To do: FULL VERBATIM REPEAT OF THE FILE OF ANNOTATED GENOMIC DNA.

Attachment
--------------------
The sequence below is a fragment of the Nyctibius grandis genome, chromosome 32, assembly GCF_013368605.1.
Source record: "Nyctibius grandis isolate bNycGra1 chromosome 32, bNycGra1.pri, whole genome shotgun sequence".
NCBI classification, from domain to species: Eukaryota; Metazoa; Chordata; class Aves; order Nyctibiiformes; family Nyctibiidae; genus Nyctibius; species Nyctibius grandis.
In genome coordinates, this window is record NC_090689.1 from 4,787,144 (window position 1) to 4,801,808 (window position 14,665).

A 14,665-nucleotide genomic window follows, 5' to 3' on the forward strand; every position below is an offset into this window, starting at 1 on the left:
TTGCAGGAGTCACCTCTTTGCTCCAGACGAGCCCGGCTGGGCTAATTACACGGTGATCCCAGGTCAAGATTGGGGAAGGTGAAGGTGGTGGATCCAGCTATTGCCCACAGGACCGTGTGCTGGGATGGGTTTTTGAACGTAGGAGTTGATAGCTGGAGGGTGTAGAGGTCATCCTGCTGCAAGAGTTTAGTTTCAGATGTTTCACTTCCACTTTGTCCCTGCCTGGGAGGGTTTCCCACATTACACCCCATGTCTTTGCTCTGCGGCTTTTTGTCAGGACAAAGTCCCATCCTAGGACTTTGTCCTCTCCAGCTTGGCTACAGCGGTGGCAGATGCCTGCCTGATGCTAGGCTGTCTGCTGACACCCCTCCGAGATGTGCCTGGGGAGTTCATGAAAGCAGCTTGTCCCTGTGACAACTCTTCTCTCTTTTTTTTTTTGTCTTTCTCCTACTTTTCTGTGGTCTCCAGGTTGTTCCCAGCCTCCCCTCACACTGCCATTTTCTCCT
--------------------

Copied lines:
The sequence below is a fragment of the Nyctibius grandis genome, chromosome 32, assembly GCF_013368605.1.
Source record: "Nyctibius grandis isolate bNycGra1 chromosome 32, bNycGra1.pri, whole genome shotgun sequence".
NCBI classification, from domain to species: Eukaryota; Metazoa; Chordata; class Aves; order Nyctibiiformes; family Nyctibiidae; genus Nyctibius; species Nyctibius grandis.
In genome coordinates, this window is record NC_090689.1 from 4,787,144 (window position 1) to 4,801,808 (window position 14,665).

A 14,665-nucleotide genomic window follows, 5' to 3' on the forward strand; every position below is an offset into this window, starting at 1 on the left:
TTGCAGGAGTCACCTCTTTGCTCCAGACGAGCCCGGCTGGGCTAATTACACGGTGATCCCAGGTCAAGATTGGGGAAGGTGAAGGTGGTGGATCCAGCTATTGCCCACAGGACCGTGTGCTGGGATGGGTTTTTGAACGTAGGAGTTGATAGCTGGAGGGTGTAGAGGTCATCCTGCTGCAAGAGTTTAGTTTCAGATGTTTCACTTCCACTTTGTCCCTGCCTGGGAGGGTTTCCCACATTACACCCCATGTCTTTGCTCTGCGGCTTTTTGTCAGGACAAAGTCCCATCCTAGGACTTTGTCCTCTCCAGCTTGGCTACAGCGGTGGCAGATGCCTGCCTGATGCTAGGCTGTCTGCTGACACCCCTCCGAGATGTGCCTGGGGAGTTCATGAAAGCAGCTTGTCCCTGTGACAACTCTTCTCTCTTTTTTTTTTTGTCTTTCTCCTACTTTTCTGTGGTCTCCAGGTTGTTCCCAGCCTCCCCTCACACTGCCATTTTCTCCT